The Future of Ideas: The Fate of the Commons in a Connected World

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Random House, 2001 - Computers - 352 pages
24 Reviews
The Internet revolution has come. Some say it has gone. What was responsible for its birth? Who is responsible for its demise?
In The Future of Ideas, Lawrence Lessig explains how the Internet revolution has produced a counterrevolution of devastating power and effect. The explosion of innovation we have seen in the environment of the Internet was not conjured from some new, previously unimagined technological magic; instead, it came from an ideal as old as the nation. Creativity flourished there because the Internet protected an innovation commons. The Internet's very design built a neutral platform upon which the widest range of creators could experiment. The legal architecture surrounding it protected this free space so that culture and information-the ideas of our era-could flow freely and inspire an unprecedented breadth of expression. But this structural design is changing-both legally and technically.
This shift will destroy the opportunities for creativity and innovation that the Internet originally engendered. The cultural dinosaurs of our recent past are moving to quickly remake cyberspace so that they can better protect their interests against the future. Powerful conglomerates are swiftly using both law and technology to "tame" the Internet, transforming it from an open forum for ideas into nothing more than cable television on speed. Innovation, once again, will be directed from the top down, increasingly controlled by owners of the networks, holders of the largest patent portfolios, and, most invidiously, hoarders of copyrights.
The choice Lawrence Lessig presents is not between progress and the status quo. It is between progress and a new Dark Ages, inwhich our capacity to create is confined by an architecture of control and a society more perfectly monitored and filtered than any before in history. Important avenues of thought and free expression will increasingly be closed off. The door to a future of ideas is being shut just as technology makes an extraordinary future possible.
With an uncanny blend of knowledge, insight, and eloquence, Lawrence Lessig has written a profoundly important guide to the care and feeding of innovation in a connected world. Whether it proves to be a road map or an elegy is up to us.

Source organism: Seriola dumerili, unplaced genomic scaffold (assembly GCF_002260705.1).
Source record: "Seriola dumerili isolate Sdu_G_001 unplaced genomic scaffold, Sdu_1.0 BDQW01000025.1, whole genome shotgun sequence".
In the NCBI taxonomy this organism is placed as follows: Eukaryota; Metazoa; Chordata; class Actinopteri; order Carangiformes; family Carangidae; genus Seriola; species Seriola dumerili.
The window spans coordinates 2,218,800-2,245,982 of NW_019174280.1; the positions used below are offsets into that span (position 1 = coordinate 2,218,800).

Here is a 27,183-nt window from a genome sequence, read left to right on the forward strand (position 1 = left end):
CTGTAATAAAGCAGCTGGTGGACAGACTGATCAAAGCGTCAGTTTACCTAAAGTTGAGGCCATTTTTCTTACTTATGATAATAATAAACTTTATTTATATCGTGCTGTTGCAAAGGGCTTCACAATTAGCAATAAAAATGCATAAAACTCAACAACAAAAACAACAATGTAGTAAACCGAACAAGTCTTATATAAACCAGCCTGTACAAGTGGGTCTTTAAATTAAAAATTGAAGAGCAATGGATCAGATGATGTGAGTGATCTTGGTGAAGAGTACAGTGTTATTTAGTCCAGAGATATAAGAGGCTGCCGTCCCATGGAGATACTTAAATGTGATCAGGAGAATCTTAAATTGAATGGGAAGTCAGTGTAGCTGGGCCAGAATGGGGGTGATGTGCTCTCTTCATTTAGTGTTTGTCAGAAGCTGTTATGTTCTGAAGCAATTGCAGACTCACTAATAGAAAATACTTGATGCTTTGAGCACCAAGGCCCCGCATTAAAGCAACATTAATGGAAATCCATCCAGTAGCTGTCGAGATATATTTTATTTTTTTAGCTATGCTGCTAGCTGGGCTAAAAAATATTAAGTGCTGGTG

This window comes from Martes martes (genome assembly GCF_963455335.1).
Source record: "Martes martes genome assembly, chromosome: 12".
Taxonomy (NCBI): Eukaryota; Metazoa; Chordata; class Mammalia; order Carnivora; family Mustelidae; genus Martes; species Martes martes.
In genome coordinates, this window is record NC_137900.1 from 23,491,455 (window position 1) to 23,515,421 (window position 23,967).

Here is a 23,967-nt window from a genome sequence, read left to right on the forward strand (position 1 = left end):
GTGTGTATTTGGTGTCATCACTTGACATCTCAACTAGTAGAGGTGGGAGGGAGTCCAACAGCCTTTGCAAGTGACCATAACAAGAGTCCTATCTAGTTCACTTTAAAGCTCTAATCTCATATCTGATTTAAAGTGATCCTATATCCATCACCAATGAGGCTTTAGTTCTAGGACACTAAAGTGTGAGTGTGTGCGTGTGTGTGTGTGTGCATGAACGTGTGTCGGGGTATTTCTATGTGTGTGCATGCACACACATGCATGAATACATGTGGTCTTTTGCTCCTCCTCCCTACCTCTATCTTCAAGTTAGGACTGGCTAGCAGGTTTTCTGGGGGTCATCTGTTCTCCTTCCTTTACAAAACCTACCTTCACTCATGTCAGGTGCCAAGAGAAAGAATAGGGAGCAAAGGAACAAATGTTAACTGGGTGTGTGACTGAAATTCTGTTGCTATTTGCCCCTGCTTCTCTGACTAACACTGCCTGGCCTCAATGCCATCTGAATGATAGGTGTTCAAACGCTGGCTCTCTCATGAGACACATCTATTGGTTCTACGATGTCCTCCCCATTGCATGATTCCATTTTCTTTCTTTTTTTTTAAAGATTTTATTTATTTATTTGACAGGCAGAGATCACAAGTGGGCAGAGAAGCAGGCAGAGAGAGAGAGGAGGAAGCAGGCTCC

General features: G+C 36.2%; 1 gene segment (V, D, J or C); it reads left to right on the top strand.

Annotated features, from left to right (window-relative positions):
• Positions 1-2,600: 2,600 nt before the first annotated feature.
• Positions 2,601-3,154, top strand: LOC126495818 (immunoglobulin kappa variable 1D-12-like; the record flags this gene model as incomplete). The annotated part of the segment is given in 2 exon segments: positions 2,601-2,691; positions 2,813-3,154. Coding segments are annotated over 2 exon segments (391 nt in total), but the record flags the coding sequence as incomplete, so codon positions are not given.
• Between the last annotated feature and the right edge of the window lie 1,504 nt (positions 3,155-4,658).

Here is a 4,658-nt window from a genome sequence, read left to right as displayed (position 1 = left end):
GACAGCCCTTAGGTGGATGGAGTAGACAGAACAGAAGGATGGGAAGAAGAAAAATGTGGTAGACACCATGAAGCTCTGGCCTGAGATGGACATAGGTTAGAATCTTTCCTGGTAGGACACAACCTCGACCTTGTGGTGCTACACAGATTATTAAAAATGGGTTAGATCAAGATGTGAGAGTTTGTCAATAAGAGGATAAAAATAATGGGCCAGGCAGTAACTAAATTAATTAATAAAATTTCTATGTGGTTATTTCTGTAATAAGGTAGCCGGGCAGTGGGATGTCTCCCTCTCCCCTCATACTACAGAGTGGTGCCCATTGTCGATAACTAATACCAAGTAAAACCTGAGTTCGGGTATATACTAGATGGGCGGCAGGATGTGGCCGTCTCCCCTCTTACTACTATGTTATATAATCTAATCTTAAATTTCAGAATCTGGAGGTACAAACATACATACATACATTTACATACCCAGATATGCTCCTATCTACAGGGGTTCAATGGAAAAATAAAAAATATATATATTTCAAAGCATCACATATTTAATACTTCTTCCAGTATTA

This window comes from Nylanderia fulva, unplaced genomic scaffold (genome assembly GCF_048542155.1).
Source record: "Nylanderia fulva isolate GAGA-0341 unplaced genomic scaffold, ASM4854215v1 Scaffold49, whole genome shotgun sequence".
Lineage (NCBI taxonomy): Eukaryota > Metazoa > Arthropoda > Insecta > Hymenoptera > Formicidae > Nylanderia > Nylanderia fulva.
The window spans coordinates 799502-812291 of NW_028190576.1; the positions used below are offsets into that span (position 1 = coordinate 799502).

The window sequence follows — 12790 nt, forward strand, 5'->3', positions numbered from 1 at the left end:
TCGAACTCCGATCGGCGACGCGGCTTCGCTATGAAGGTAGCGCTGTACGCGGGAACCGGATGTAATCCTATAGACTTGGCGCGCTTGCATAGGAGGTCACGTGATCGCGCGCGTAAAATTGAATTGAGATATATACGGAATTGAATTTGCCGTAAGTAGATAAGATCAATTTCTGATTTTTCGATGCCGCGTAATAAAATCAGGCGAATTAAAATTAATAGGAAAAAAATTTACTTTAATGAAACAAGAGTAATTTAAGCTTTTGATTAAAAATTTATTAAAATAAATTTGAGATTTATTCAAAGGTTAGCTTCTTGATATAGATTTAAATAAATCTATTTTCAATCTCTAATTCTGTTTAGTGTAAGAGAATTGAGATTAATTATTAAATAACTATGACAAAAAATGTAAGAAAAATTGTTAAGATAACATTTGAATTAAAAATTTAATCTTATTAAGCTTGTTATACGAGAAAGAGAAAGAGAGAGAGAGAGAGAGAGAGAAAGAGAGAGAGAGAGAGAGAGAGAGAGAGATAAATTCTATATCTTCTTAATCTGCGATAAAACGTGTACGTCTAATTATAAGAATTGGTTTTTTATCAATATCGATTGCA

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Review: The Future of Ideas: The Fate of the Commons in a Connected World

User Review  - Felix Dacumos - Goodreads

After watching an interview of Lawrence Lessig back on the old TechTV channel, I was fascinated by his views on copyright and the public domain. I immediately researched him on the internet and walked ... Read full review

Review: The Future of Ideas: The Fate of the Commons in a Connected World

User Review  - Dave Peticolas - Goodreads

Lessig explores the benefits that the open architecture of the Internet has brought to innovation and creativity. He then turns to the reaction against this architecture by the entrenched stakeholders ... Read full review

Contents

I
xvii
II
xxxi
III
xxxiii
Copyright

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About the author (2001)

Lawrence Lessig is a professor at Stanford Law School and the founder of the Stanford Center for Internet and Society. The author of "The Future of Ideas and Code and Other Laws of Cyberspace," he is the chair of the Creative Commons project (www.creativecommons.org). A graduate of the University of Pennsylvania, Cambridge University, and Yale Law School, he has clerked for Judge Richard Posner of the U.S. 7th Circuit Court of Appeals and Judge Antonin Scalia of the U.S. Supreme Court.

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